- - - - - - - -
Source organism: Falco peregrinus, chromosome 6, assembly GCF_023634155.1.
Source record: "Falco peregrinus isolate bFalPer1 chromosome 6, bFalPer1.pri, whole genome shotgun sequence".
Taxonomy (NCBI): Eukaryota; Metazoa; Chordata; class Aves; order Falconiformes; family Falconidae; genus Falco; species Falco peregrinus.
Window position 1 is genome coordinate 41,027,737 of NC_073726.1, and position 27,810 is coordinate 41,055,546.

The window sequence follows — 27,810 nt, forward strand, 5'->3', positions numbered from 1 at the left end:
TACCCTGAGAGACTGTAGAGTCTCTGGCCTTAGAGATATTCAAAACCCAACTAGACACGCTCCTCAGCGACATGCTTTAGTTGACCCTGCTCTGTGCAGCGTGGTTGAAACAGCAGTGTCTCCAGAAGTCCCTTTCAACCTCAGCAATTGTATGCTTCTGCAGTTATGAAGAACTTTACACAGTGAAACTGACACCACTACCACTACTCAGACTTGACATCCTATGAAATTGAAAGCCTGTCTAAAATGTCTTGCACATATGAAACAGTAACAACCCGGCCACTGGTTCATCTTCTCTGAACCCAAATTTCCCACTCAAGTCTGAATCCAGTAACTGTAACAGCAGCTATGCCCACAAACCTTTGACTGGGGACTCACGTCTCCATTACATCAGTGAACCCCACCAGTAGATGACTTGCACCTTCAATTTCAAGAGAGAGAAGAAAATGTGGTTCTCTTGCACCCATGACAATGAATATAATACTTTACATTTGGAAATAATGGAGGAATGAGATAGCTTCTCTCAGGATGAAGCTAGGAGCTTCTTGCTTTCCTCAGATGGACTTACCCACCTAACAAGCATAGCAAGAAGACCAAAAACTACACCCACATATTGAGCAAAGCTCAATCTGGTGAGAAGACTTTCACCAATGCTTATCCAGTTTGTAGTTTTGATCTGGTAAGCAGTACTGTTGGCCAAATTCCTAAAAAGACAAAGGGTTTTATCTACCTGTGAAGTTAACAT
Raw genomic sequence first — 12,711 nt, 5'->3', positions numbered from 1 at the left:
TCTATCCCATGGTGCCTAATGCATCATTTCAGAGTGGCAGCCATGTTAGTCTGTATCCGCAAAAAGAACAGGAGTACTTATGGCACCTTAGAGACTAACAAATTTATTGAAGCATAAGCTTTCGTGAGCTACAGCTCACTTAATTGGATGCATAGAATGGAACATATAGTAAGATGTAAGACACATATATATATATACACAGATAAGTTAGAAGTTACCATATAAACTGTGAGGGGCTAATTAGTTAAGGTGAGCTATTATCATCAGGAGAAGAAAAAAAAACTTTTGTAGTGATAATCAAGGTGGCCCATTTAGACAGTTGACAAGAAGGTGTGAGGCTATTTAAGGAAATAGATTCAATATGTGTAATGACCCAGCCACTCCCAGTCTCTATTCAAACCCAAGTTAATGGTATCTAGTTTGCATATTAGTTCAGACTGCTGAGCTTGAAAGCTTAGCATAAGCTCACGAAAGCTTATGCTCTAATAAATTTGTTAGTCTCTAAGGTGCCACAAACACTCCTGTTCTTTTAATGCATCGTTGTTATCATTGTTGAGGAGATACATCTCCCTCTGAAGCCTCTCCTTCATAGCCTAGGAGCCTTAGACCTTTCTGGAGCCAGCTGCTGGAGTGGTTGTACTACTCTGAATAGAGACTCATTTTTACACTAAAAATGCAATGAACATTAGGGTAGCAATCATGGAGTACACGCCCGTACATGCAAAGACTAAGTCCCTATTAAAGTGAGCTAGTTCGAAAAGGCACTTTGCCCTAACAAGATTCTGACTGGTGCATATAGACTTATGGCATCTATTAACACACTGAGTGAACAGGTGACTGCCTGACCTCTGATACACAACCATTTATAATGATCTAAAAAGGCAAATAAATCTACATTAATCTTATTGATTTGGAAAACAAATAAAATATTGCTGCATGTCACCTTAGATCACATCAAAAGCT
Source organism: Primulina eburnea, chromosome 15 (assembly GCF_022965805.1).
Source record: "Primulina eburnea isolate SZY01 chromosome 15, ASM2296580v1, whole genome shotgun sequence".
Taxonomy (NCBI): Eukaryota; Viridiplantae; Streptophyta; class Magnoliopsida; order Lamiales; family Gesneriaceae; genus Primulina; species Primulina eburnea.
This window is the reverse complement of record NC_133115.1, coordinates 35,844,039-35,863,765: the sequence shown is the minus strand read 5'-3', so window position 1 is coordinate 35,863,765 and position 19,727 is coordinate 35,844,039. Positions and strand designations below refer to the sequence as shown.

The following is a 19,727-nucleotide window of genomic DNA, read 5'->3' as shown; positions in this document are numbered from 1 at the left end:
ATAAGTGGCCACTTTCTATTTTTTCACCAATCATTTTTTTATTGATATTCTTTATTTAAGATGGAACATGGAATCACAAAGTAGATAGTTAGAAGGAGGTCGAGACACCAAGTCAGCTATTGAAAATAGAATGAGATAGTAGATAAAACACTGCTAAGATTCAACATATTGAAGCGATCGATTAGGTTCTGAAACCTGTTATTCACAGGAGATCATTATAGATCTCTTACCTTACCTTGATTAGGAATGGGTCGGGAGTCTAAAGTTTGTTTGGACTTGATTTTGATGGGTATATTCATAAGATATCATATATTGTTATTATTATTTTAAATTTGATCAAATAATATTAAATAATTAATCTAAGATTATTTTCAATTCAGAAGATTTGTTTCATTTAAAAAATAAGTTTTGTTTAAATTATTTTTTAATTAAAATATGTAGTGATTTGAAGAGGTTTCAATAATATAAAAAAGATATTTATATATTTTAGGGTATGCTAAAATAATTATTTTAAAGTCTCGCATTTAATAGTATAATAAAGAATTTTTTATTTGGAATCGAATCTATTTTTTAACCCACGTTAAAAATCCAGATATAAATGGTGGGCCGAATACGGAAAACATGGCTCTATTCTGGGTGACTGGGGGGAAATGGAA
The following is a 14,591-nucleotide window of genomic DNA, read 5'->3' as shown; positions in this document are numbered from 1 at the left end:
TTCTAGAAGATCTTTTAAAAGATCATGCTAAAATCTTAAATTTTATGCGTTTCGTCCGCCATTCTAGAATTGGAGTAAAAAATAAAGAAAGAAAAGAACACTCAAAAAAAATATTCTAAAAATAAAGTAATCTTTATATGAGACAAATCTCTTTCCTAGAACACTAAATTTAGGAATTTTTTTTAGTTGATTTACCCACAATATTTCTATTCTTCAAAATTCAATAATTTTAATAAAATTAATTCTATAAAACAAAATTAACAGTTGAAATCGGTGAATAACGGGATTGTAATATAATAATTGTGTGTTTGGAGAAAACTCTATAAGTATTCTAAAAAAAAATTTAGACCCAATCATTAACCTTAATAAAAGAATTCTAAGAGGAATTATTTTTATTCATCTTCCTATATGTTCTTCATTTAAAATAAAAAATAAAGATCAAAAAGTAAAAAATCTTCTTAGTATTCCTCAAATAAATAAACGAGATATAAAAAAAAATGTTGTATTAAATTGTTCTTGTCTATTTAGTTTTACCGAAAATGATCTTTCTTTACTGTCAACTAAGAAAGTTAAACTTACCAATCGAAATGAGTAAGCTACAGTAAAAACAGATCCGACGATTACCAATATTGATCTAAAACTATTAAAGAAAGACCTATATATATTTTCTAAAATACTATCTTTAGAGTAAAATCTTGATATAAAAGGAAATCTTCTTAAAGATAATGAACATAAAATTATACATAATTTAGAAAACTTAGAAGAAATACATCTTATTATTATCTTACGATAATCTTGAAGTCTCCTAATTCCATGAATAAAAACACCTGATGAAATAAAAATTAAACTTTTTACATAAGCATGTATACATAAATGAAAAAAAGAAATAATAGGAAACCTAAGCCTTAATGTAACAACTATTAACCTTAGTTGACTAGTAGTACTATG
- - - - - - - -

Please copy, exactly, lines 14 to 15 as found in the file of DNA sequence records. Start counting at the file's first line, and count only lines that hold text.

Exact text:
ATAAGTGGCCACTTTCTATTTTTTCACCAATCATTTTTTTATTGATATTCTTTATTTAAGATGGAACATGGAATCACAAAGTAGATAGTTAGAAGGAGGTCGAGACACCAAGTCAGCTATTGAAAATAGAATGAGATAGTAGATAAAACACTGCTAAGATTCAACATATTGAAGCGATCGATTAGGTTCTGAAACCTGTTATTCACAGGAGATCATTATAGATCTCTTACCTTACCTTGATTAGGAATGGGTCGGGAGTCTAAAGTTTGTTTGGACTTGATTTTGATGGGTATATTCATAAGATATCATATATTGTTATTATTATTTTAAATTTGATCAAATAATATTAAATAATTAATCTAAGATTATTTTCAATTCAGAAGATTTGTTTCATTTAAAAAATAAGTTTTGTTTAAATTATTTTTTAATTAAAATATGTAGTGATTTGAAGAGGTTTCAATAATATAAAAAAGATATTTATATATTTTAGGGTATGCTAAAATAATTATTTTAAAGTCTCGCATTTAATAGTATAATAAAGAATTTTTTATTTGGAATCGAATCTATTTTTTAACCCACGTTAAAAATCCAGATATAAATGGTGGGCCGAATACGGAAAACATGGCTCTATTCTGGGTGACTGGGGGGAAATGGAA
The following is a 14,591-nucleotide window of genomic DNA, read 5'->3' as shown; positions in this document are numbered from 1 at the left end: